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Batman: Long Halloween is a graphic novel by Jeph Loeb with art by Tim Sale and was originally published in as a 13-issue comic book series in 1996/97. The story picks up soon after the events of Batman: Year One (Frank Miller's classic account of the origin of Batman and his early days fighting crime). As ever, Gotham City is a dangerous and complicated place for our brooding hero. Corruption is rife and it seems that only Gotham DA Harvey Dent, police Captain Jim Gordon, and the billionaire playboy Bruce Wayne are immune to the bribes and threats of Gotham City mob boss Carmine "The Roman" Falcone. Falcone puts the squeeze on Bruce Wayne (he is unaware of course that Wayne is secretly Batman) at the beginning of the story to launder money for him but the billionaire refuses. When Bruce Wayne urges Gotham City Bank board members to rebuff Falcone too, he seems to be successful but the bank president he replaces is gunned down by Falcone's nephew Vito. Harvey Dent has also had his share of run ins with the Falcone mob and has recently been the victim of a beating. After an investigation of Falcone's penthouse, Batman is alerted by the Bat-Signal and finds Jim Gordon and Harvey Dent waiting on a rooftop for him. The three men make a pact to end the grip Falcone has on Gotham city - even if it means bending the rules. Meanwhile, a mysterious serial killer named Holiday (because he only strikes during famous national holidays) is going about his grisly business and picking off members of Falcone's crime syndicate. Batman must put his famed detective skills to the test to solve the mystery and - as if all of this wasn't enough - his future rogues gallery of supervillains is starting to fall into place and make themselves heard.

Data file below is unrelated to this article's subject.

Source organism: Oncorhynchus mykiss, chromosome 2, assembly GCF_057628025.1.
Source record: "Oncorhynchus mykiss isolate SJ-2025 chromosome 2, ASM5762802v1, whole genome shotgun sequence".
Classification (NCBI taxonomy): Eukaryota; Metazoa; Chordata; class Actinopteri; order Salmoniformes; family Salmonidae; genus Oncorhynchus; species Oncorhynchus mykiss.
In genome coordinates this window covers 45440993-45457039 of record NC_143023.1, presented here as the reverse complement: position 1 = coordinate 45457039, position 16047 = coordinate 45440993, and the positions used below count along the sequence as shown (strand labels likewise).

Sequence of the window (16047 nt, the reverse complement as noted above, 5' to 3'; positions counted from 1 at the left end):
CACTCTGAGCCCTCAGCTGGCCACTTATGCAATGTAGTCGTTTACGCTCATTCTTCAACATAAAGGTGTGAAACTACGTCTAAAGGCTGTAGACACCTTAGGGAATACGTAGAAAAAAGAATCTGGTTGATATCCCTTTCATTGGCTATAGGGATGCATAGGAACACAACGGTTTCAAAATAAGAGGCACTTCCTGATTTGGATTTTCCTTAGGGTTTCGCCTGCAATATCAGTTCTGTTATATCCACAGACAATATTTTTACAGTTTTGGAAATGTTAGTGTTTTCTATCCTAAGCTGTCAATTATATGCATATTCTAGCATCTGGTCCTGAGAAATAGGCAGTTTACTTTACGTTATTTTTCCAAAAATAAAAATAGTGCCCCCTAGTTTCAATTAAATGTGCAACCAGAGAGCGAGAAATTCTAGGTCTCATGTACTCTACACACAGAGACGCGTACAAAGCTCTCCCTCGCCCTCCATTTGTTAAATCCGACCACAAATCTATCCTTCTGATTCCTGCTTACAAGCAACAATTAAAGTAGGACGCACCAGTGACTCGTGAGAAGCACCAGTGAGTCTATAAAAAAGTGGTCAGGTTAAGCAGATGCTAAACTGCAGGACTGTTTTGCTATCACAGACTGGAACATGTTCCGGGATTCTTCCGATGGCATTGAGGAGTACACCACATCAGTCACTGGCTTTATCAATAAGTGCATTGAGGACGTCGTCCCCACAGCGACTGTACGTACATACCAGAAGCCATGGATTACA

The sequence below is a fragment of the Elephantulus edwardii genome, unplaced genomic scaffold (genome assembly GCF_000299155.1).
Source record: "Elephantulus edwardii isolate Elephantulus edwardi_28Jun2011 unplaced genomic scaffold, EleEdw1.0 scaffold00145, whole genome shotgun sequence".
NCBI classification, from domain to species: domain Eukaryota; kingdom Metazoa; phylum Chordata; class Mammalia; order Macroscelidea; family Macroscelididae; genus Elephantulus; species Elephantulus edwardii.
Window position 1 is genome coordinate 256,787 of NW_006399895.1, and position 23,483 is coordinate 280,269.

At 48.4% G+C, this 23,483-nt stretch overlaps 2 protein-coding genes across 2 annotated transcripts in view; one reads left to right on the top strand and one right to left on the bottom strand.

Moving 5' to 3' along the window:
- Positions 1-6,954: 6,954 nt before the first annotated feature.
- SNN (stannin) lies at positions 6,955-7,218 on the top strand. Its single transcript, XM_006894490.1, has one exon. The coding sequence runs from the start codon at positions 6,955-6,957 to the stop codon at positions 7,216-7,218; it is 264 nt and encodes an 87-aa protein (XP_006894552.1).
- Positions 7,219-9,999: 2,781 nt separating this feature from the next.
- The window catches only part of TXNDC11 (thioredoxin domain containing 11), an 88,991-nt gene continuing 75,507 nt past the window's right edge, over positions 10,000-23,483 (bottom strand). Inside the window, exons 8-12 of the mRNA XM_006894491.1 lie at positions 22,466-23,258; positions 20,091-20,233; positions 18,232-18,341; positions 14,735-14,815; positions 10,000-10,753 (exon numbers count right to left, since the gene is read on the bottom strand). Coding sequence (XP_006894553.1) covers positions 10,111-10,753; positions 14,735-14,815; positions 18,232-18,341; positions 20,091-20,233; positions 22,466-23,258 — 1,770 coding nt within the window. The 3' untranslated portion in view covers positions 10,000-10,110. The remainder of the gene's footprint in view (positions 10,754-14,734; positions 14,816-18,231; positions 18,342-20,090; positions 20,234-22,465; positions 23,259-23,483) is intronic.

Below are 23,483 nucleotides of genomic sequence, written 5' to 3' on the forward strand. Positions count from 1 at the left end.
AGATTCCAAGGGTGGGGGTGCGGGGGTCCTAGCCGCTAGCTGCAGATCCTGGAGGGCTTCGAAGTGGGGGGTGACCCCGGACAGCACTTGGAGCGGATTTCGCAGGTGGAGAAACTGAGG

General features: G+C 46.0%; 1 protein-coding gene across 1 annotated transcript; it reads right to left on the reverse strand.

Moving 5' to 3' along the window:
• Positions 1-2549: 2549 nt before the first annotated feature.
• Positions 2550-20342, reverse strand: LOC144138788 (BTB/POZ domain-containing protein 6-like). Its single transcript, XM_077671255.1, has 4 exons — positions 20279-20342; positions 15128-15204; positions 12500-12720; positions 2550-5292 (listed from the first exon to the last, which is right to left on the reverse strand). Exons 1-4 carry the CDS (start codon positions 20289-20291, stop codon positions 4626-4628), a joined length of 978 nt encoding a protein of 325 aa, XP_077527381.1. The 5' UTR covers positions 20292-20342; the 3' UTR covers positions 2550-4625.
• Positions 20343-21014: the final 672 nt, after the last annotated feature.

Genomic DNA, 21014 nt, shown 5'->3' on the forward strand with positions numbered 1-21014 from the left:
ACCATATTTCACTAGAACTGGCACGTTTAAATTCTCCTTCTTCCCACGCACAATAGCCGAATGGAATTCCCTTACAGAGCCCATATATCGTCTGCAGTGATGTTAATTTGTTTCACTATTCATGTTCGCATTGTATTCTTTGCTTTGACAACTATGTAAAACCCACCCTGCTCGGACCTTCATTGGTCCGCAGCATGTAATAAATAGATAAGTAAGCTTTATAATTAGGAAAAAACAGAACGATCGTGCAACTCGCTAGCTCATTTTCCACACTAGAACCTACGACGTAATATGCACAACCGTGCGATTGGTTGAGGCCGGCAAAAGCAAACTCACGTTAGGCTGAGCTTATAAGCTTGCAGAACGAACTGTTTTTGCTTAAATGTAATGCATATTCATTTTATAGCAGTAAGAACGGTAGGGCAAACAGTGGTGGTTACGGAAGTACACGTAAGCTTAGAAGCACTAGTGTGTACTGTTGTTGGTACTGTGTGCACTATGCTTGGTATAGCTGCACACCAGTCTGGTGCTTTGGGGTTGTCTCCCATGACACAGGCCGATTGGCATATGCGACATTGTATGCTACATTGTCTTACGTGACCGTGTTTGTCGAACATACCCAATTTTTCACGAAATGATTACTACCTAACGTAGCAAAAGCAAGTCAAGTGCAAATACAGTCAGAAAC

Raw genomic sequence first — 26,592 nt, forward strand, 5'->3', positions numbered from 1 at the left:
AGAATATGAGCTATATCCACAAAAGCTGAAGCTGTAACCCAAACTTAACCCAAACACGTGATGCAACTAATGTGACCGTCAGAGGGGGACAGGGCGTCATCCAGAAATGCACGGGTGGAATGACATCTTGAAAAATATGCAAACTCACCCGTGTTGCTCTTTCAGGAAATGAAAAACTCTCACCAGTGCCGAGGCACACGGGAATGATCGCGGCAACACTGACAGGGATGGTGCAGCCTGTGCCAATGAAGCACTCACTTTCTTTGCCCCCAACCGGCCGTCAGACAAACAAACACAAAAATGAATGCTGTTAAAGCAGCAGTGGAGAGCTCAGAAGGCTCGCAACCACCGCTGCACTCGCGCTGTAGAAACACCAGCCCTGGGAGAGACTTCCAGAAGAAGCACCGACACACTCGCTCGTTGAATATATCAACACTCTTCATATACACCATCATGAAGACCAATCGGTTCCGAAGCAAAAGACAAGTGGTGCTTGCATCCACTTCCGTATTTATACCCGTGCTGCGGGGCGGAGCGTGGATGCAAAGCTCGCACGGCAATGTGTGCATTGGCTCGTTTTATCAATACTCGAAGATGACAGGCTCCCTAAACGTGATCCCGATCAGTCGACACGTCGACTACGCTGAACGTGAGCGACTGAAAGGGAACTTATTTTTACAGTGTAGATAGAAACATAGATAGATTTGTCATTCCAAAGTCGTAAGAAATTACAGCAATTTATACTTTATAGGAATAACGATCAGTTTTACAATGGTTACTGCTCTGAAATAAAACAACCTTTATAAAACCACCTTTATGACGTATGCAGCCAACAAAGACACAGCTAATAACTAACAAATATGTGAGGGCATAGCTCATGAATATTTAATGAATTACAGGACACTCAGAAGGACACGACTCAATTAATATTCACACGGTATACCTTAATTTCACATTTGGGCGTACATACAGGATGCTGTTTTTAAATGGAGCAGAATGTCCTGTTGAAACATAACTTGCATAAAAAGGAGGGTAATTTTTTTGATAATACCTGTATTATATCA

This is one of the better Batman graphic novels although not in the same league as Year One or The Dark Knight Returns (probably the best Batman graphic novel of all). Loeb and artist Tim sale had produced some Batman Halloween tales previously and were asked by DC to work together on a story that would follow on from Year One and focus on the gangster elements of the city and the murky politics and corruption that plagues the town. Long Halloween is most famous though for exploring the descent and transformation of Harvey Dent from District Attorney and friend to Batman and Jim Gordon to the insane Two-Face, a hideously scarred villain who is left with a split personality after an acid attack. The arc for Dent is nicely done here and I like the way he is portrayed in shades of grey even before his transition to bonkers villain. This is an important part of the character and see how much Dent has to endure on his path to villainy. This graphic novel and the depiction of Two-Face in particular was a huge influence on Christopher's Nolan's The Dark Knight and there are one or two scenes that seem to have been lifted from that film. He's drawn superbly too and looks very horror film. Frank Miller was of course a huge influence on Long Halloween not only because he encouraged them to elaborate on the universe he had created with Year One but also because of his Sin City series of comics. Like Sin City, Long Halloween has a real film noir atmosphere (murder scenes fade to black and white) with a highly stylised retro thirties atmosphere. Batman himself is drawn as a mythic almost supernatural hero enveloped in a huge billowing cape. Panels where he casts a shadow or waits in profile are superb.